We All Feel Lonely Sometimes — Here's How To Combat It

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As a mom to three kids, I never thought I would be lonely. In fact, in the early days of being a mother, I used to feel so overwhelmed I couldn’t take on one more thing — I wouldn’t answer my phone and I wouldn’t reach out to people. I even remember taking the kids and going upstairs sometimes when people would drop by unannounced.

I was lonely, though. Like, a lot. And I never really discussed it with anyone besides my then-husband, because I told myself it was my own fault.

After all, I wasn’t keeping up with my social life at all. I was missing my husband’s company, but he had a business to run and we’d decided together that I would quit my job and stay home with the kids.

He’d tell me to go have a girls’ night out, but I’d be too tired. He’d tell me to go to Target alone, but I’d feel guilty because I was missing the family time that I complained we didn’t get enough of since he worked so much.

I didn’t feel like I had a right to my lonely feelings, because I was the one who was shutting myself off from a lot of the world.

I know now that it was because I was so damn tired. Moms do and do and do for everyone else. Then they are too tired to do much for themselves, and yes, that leads to loneliness and resentment, which can be a dangerous combination. Not to mention it’s hard to break the cycle.

But after talking to a lot of other moms, I’ve discovered I’m not the only one who feels lonely — and there’s no need to feel guilty about this.

I’ve realized something now that my kids are older and aren’t home as much: My loneliness comes up in times when I don’t feel seen or appreciated. It’s not necessarily a lack of a social life. And it’s only up to me to try and feel less lonely, since no one can read my mind and do it for me.

Now that we’re living in a world with COVID and know what it’s like to have to stay away from people, lots of us are lonelier than ever. Not only are we exhausted from everyday life and working hard to keep things as normal as we can for our kids, we have spent a substantial amount of time cut off from many things that gave us life and kept us from feeling alone.

The American Osteopathic Association conducted a survey revealing that 72% of Americans feel lonely some of the time. That’s almost ¾ of the population, which is startling.

So, what can we do about it?

Dr. Jennifer Caudle, assistant professor of family medicine at Rowan University School of Osteopathic Medicine, in Stratford, New Jersey told CBS News that we are all lonely for many different reasons — but she feels electronics is a big one.

Caudle believes we would all benefit from a “device cleanse” once in a while because the connection we get from people online isn’t the same connection we can get from being in person with them.

While Caudle doesn’t think we should give up our phones completely — or the connections we find online — we have to remember the importance of having personal connections too.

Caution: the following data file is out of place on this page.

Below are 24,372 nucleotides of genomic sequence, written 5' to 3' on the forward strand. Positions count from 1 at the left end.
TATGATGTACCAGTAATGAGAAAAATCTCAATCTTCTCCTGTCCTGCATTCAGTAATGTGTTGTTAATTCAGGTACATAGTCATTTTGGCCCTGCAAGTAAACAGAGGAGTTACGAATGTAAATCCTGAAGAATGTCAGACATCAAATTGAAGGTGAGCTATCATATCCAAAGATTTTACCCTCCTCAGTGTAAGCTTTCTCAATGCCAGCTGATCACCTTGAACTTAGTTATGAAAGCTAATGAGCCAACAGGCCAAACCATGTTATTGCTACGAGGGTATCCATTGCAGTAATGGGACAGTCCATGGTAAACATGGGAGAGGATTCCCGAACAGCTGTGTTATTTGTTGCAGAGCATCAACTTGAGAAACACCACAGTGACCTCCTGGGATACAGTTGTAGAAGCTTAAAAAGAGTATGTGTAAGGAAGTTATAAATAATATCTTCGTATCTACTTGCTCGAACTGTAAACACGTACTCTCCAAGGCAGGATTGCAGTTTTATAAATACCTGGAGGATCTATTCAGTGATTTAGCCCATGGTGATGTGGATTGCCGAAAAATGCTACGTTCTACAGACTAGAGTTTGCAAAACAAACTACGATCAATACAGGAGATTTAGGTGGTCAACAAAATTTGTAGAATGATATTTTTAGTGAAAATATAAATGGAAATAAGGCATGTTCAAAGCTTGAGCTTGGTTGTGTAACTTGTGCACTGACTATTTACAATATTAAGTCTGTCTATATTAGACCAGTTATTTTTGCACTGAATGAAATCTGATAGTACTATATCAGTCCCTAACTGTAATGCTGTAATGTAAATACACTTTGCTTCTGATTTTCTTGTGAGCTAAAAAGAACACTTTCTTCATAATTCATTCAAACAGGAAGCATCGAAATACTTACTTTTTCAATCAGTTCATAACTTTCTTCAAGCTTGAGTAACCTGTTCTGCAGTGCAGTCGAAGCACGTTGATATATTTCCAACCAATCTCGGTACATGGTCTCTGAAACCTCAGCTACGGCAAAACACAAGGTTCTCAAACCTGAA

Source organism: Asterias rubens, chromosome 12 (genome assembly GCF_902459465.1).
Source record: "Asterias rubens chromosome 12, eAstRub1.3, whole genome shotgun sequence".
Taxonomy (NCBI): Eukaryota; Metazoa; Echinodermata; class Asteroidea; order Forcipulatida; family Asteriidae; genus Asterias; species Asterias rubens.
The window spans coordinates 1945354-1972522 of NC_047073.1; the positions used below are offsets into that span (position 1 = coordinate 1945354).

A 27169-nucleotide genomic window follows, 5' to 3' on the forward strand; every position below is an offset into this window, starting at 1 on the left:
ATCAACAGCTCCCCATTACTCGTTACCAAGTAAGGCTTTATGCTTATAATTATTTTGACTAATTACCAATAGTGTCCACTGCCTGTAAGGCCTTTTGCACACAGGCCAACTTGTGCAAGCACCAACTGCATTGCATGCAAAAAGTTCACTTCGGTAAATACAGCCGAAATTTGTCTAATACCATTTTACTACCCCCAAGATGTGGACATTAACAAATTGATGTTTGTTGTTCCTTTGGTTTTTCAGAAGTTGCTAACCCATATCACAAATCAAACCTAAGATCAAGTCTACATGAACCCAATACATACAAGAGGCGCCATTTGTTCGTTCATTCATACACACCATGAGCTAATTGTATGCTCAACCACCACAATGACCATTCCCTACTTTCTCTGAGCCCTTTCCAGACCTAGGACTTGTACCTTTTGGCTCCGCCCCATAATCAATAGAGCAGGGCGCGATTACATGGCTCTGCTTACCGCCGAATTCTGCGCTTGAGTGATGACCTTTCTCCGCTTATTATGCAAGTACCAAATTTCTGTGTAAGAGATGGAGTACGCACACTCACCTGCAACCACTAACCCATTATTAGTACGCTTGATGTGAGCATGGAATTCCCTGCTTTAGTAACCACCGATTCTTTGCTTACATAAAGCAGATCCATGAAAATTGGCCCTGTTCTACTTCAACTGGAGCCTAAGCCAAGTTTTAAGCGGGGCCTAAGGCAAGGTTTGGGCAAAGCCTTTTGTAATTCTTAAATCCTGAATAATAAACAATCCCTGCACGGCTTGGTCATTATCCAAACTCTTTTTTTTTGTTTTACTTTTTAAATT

A great way to do this, according to Caudle, is to find people who have similar interests as you do. This could mean joining a club, or taking a class that interests you.

Another recommendation from Caudle is to connect with nature. Get out there for a hike or walk to get some fresh air. Connection isn’t always about another person. There have been many times I’ve felt fuller and happier just by getting outside and appreciating the landscape and all the earth offers us that we often take for granted. It’s also a great time to clear your head.

It’s also important to realize you aren’t alone. I felt such relief when a friend of mine who was also a mother started talking about how she had a house full of people who were happy and needed her, yet she felt really alone.

Just talking about your feelings and sharing your experience will help you feel validated, because you definitely aren’t the only one feeling this way.

Judith Orloff, MD, psychiatrist and author of Thriving as an Empath, told Pocket that it’s important to connect with yourself too. You can do this by slowing down. Just because we’re busy doesn’t mean we aren’t lonely. “Sometimes when people’s schedules are back-to-back for too long, they start disconnecting from themselves and other people,” Orloff says.

Orloff recommends doing things you love to do (even if they are alone) in order to unwind. It doesn’t have to be anything grand, just something that makes you feel relaxed, like taking a long bath.

The University of Chicago recommends writing down some of your favorite memories when you are feeling alone, as well as thinking about all the things you have in your life that you are grateful for.

Other tried and true solutions to loneliness are volunteering, acts of kindness, and, of course, getting a pet.

I realize we will all have bouts of loneliness. I’ve come to learn it’s a part of life. But it’s better to take one of these tips and try them out as opposed to sitting in our loneliness for too long. That’s when depression can creep in. It’s important to remember if you are depressed to contact a mental health professional for help.

However, if going for a walk, calling a friend, or signing up to hand out water at your town’s next 5k race lightens your mood, why not do more of that?

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